In many ways the contrast between the vast resource-rich Australia and geographically tiny and resource-free Singapore could not be more stark. And yet the two countries are becoming ever more closely aligned and economically entwined.
Despite Singapore’s modest population of just five million, in the past decade it has motored past the United Kingdom, Germany and New Zealand – as well as the larger neighboring economies of Thailand and Indonesia – to become Australia’s fifth largest trading partner.
It is also Australia’s fifth largest foreign investor, a vital source of capital. Singapore is to Southeast Asia’s developing nations, what Hong Kong has been to China; the money funnel to rest of the world, and a growing financial market where companies from across the region are listing and creating derivatives and other financial instruments.
The icing on the cake is the increasing strategic alignment between Australia and Singapore that will see a permanent presence of the Singaporean armed forces, who already have significant training operations in Northern Queensland.
This blooming international romance has prompted the significant upgrade of the Singapore-Australia Free Trade Agreement into what has been called a Comprehensive Strategic Partnership.
This covers the whole gamut of relationships in trade, investment, defence, education and tourism.
To celebrate the latest step in the relationship, Singaporean Prime Minister Lee Hsien Loong gave an incredibly warm address to a joint-sitting of both houses of the Australian parliament.
“We are good friends, because fundamentally, we have similar strategic interests and perspectives,” Prime Minister Lee said in a summary that could just have easily have been delivered by Malcolm Turnbull.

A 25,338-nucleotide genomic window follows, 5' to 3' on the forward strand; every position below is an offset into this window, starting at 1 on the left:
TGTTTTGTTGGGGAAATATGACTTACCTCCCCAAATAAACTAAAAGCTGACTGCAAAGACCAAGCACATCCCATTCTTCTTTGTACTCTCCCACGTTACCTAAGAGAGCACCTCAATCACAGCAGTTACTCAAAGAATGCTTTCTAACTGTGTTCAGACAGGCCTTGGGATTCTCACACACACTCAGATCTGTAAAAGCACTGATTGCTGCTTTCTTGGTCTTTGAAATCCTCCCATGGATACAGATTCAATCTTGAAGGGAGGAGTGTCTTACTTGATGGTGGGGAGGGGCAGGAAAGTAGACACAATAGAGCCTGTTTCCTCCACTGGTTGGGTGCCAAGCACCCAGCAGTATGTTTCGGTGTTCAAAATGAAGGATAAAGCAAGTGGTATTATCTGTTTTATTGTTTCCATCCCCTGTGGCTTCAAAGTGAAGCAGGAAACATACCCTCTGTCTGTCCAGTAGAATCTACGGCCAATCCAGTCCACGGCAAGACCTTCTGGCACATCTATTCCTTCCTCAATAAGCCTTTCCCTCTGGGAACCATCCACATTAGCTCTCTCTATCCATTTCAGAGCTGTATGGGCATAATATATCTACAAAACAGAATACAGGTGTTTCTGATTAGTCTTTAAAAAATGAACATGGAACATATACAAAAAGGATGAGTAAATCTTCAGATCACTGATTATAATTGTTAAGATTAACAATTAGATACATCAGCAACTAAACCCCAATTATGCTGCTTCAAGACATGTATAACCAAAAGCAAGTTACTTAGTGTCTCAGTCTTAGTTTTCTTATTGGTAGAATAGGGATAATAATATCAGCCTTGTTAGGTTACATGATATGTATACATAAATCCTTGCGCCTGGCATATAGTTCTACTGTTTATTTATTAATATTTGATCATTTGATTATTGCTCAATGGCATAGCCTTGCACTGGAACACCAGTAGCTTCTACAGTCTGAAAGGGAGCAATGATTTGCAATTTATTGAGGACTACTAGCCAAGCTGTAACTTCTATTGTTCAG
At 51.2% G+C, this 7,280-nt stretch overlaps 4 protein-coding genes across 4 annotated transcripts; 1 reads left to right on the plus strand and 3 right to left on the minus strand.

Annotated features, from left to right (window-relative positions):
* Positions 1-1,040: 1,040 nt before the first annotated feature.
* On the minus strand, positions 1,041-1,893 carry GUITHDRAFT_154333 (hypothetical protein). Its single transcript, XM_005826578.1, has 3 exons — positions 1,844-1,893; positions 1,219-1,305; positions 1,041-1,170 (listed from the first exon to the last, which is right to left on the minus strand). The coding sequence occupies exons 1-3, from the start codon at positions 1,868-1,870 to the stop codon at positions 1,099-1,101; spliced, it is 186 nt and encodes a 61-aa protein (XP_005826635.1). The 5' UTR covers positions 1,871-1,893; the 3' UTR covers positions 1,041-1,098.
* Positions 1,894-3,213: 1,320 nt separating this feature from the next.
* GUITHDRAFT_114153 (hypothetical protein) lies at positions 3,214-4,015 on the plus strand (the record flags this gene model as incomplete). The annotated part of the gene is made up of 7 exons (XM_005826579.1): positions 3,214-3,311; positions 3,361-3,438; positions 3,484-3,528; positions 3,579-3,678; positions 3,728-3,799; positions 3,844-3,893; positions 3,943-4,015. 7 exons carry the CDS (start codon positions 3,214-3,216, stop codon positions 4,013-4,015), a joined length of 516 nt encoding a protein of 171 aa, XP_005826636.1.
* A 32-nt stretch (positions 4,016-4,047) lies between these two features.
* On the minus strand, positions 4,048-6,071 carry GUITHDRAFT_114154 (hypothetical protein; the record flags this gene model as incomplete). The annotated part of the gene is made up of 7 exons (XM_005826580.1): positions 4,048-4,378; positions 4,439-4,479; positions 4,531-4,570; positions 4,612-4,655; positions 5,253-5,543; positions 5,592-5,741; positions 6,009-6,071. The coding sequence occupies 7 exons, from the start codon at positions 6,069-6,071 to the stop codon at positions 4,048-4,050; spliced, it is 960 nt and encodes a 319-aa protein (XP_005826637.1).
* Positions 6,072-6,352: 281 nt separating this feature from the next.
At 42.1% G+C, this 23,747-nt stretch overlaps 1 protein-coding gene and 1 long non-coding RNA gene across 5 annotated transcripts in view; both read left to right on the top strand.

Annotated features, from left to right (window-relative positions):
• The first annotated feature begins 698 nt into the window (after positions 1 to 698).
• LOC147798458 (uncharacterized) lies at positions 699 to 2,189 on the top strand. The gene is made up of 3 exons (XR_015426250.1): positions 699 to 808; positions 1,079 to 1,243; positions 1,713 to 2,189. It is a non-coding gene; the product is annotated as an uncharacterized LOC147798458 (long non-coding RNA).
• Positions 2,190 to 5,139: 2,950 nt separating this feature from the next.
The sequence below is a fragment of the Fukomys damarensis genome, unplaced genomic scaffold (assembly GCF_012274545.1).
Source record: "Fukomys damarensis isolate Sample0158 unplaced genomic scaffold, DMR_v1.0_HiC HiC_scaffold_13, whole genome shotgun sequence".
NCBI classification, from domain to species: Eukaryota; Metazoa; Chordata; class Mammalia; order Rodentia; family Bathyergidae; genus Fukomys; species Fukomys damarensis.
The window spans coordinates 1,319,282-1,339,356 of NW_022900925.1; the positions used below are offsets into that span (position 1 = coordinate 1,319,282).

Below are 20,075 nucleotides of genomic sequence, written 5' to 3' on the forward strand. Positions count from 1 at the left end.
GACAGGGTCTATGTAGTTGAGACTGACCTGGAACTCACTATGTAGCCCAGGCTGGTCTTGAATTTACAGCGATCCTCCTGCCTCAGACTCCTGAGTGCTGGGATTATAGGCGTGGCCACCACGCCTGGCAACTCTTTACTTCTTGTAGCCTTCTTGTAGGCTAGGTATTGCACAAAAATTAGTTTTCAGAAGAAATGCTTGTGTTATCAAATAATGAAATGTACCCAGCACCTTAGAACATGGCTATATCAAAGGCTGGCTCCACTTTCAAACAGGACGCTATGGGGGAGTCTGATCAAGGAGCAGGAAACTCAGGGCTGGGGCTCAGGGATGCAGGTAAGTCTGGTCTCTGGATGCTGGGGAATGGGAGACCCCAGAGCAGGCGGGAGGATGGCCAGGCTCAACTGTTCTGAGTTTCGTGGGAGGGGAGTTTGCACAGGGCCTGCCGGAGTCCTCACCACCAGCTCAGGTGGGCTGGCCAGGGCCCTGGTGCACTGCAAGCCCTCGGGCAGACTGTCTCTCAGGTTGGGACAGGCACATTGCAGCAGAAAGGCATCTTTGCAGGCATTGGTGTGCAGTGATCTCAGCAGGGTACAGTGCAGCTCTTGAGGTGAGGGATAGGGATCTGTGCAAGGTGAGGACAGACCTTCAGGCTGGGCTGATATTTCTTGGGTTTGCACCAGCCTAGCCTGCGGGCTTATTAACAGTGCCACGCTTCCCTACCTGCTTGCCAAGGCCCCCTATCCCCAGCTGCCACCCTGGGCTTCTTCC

“First, we are both open economies that rely heavily on international trade, on global markets,” Mr Lee said.
“We both need a stable and orderly world, in which countries big and small can prosper in peace. This requires an open and inclusive regional order, where all the major powers can participate.”
“We both see the US as a benign force, playing a major role in fostering peace and stability in Asia. At the same time, we both have substantial ties with other major powers.
“For both of us, China is our largest trading partner. We wish to strengthen our cooperation with China, and welcome China in engaging constructively in the region,” Prime Minister Lee said.
The creation of Southeast Asia’s financial and services hub from an swampy island province of Malaysia, is one of the great feats of innovation in the past century, a 20th century update of powerful European city-states like Venice, Florence and Heidelberg, that has since been copied by the gulf states in Dubai.
While Australian governments forever babble on about how marvelous our services are and how great the opportunities that exist for them in Asia, it is Singapore that is walking the walk and emerging as the financial services hub for the region.
Australia might dream of being the financial centre of gravity in our time zone, but it keeps getting rudely woken up.